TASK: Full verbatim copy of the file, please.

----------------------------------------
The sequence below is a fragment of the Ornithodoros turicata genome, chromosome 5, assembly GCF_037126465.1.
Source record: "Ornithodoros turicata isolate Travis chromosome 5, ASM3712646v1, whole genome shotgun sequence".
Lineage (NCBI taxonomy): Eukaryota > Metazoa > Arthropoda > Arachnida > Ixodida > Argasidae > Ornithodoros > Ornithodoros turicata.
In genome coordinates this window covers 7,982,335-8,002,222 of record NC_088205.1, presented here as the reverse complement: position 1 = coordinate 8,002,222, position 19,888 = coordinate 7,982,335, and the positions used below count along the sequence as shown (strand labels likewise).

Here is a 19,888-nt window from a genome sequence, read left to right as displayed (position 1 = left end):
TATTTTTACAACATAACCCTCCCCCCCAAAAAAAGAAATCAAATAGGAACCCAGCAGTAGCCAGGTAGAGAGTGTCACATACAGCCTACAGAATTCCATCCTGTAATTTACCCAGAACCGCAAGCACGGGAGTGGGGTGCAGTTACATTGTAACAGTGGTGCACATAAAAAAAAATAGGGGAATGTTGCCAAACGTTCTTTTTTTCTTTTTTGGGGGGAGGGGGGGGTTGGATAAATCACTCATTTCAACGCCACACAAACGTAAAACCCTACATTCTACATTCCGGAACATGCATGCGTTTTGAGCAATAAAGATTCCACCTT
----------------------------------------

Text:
The sequence below is a fragment of the Ornithodoros turicata genome, chromosome 5, assembly GCF_037126465.1.
Source record: "Ornithodoros turicata isolate Travis chromosome 5, ASM3712646v1, whole genome shotgun sequence".
Lineage (NCBI taxonomy): Eukaryota > Metazoa > Arthropoda > Arachnida > Ixodida > Argasidae > Ornithodoros > Ornithodoros turicata.
In genome coordinates this window covers 7,982,335-8,002,222 of record NC_088205.1, presented here as the reverse complement: position 1 = coordinate 8,002,222, position 19,888 = coordinate 7,982,335, and the positions used below count along the sequence as shown (strand labels likewise).

Here is a 19,888-nt window from a genome sequence, read left to right as displayed (position 1 = left end):
TATTTTTACAACATAACCCTCCCCCCCAAAAAAAGAAATCAAATAGGAACCCAGCAGTAGCCAGGTAGAGAGTGTCACATACAGCCTACAGAATTCCATCCTGTAATTTACCCAGAACCGCAAGCACGGGAGTGGGGTGCAGTTACATTGTAACAGTGGTGCACATAAAAAAAAATAGGGGAATGTTGCCAAACGTTCTTTTTTTCTTTTTTGGGGGGAGGGGGGGGTTGGATAAATCACTCATTTCAACGCCACACAAACGTAAAACCCTACATTCTACATTCCGGAACATGCATGCGTTTTGAGCAATAAAGATTCCACCTT